For the second week in a row, the NFL is acknowledging an officiating error during a nationally televised game.
This time, the problem was twofold: 18 seconds were incorrectly run off the clock late in the fourth quarter of the Pittsburgh Steelers' 24-20 victory at the San Diego Chargers -- and not one of the game officials noticed the gaffe and corrected it.
In a statement emailed Tuesday, league spokesman Michael Signora said that "an error by the clock operator" after a touchback allowed the extra time to tick away, and "it is the responsibility of the side judge to supervise the timing of the game."
The statement added: "Had the side judge or any of the other six on-field officials noticed the timing error, they could have corrected it."
In last week's Monday night game, an official missed a late-game call in Seattle's 13-10 victory over Detroit, giving the Seahawks the ball even though one of their defenders knocked a fumbled ball out of the end zone, which should be a penalty.
The most recent mistake happened after San Diego kicked a field goal to take a 20-17 lead with 2 minutes, 56 seconds left Monday night. The ensuing kickoff went for a touchback, so the clock never should have started. Instead, it rolled down, and by the time Pittsburgh lined up for the first play of its crucial drive, only 2:38 remained.
As it turns out, the Steelers managed to make it all the way downfield in time to score the go-ahead points on the final play from scrimmage, a 1-yard TD run by Le'Veon Bell. So, not surprisingly, Pittsburgh coach Mike Tomlin's take, essentially, was: All's well that ends well.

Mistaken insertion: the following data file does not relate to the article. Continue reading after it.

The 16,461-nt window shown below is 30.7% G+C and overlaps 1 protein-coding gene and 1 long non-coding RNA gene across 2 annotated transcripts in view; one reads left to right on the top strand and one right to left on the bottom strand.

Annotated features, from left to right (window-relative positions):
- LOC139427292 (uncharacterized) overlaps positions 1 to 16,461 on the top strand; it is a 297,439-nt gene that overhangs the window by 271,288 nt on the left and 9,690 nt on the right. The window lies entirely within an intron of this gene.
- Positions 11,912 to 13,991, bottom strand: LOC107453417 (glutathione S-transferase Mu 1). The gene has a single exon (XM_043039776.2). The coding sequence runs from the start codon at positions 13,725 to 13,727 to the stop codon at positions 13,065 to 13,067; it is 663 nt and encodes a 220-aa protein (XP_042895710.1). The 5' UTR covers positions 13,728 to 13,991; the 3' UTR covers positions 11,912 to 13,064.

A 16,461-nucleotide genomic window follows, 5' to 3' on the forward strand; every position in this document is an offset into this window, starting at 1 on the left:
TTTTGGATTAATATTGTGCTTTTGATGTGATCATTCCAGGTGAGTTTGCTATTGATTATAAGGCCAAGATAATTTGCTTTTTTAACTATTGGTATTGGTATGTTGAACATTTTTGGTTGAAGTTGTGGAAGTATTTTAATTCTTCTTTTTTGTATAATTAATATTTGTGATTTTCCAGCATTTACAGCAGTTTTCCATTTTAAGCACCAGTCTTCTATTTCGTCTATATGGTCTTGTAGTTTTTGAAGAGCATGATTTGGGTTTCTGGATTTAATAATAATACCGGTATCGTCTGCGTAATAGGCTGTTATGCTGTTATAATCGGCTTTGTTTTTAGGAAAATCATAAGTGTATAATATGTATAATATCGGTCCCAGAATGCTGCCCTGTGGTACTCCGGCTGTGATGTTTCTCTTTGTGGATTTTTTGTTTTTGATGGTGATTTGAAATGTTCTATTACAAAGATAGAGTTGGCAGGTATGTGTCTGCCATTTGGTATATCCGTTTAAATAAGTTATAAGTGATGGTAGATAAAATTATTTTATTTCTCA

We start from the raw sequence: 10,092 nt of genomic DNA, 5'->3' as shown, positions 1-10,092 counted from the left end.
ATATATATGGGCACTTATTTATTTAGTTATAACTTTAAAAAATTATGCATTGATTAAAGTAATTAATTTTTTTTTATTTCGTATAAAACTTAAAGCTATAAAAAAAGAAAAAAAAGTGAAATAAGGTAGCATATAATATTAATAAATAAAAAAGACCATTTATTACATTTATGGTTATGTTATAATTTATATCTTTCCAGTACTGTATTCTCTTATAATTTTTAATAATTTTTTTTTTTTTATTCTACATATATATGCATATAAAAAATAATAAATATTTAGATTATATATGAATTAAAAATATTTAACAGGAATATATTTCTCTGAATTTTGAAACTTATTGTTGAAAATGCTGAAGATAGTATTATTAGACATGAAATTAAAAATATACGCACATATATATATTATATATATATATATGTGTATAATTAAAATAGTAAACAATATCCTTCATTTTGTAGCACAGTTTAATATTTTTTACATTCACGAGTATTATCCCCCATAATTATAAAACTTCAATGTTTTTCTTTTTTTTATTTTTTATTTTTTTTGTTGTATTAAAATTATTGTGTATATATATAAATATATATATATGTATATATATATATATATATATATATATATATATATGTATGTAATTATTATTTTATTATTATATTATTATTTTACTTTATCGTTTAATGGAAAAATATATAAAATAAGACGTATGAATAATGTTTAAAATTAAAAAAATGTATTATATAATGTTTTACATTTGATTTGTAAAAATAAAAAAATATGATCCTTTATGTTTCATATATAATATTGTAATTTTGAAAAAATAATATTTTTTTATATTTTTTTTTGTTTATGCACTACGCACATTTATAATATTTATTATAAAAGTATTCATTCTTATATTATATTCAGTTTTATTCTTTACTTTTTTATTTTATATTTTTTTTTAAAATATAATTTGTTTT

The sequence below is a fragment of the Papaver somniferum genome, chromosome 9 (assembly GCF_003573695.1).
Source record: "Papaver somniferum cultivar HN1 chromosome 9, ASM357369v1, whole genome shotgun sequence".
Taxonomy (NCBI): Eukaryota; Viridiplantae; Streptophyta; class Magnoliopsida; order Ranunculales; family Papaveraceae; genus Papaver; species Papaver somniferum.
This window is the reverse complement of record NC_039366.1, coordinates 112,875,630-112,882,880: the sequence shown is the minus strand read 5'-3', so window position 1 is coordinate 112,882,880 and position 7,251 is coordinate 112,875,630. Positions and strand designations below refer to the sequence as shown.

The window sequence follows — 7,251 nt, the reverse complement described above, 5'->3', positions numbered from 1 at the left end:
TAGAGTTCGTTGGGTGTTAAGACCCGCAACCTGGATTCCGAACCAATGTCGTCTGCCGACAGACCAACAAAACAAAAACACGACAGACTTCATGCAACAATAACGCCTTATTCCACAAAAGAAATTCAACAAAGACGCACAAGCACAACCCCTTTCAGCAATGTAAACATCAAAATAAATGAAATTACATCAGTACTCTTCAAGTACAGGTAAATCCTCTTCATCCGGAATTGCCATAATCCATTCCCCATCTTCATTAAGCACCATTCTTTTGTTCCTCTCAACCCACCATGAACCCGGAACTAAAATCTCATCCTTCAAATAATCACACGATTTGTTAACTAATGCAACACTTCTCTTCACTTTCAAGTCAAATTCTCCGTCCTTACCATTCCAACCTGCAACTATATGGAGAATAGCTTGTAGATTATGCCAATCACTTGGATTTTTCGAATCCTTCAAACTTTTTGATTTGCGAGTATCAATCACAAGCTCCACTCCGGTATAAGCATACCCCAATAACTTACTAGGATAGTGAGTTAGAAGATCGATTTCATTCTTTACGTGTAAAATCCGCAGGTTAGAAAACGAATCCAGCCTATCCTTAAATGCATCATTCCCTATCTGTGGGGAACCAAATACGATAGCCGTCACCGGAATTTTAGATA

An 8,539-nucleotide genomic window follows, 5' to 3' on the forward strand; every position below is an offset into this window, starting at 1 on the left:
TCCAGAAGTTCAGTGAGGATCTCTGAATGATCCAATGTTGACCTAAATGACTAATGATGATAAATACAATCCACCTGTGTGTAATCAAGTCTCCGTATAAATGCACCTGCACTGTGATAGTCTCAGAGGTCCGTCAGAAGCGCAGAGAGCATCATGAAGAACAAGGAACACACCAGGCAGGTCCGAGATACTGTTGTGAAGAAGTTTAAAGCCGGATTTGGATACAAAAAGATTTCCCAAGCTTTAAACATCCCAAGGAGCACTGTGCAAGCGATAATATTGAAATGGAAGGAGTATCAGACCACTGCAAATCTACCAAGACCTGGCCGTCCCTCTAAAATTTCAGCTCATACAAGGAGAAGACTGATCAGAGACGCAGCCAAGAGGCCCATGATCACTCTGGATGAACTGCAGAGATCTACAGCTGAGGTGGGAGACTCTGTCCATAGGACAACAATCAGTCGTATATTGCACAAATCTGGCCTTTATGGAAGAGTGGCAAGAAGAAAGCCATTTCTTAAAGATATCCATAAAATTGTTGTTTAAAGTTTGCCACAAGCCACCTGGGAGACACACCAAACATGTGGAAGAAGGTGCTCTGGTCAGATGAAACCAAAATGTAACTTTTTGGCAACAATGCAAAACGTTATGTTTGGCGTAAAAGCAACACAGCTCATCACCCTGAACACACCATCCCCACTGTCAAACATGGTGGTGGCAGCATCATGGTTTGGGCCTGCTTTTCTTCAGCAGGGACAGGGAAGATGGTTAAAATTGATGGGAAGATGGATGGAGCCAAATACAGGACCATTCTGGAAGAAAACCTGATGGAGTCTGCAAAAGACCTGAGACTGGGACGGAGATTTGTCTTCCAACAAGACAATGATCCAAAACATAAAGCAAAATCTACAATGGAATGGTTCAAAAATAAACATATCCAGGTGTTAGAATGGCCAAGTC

"It didn't define the outcome of the game," Tomlin said Tuesday, "so I'm moving on with my work week."
The truth is, of course, there really is no way to know how the outcome of the game could have been different had those extra 18 seconds not been "lost." Perhaps San Diego would have been left with enough time for a play or two -- or a kickoff return for a TD. Or perhaps Pittsburgh would have called things differently on offense with more room on the clock, maybe running time down to nothing, anyway.
Signora's statement noted: "The performance of the clock operator and game officials will be reviewed per the standard procedure for reviewing every play of every game."
Each game-clock operator is hired by the league, not the home team, and lives near the stadium hosting a regular-season game. In the playoffs, the league uses operator who don't live in the area.
"We proceed with the assumption," Tomlin said, "the clock is going to be managed properly."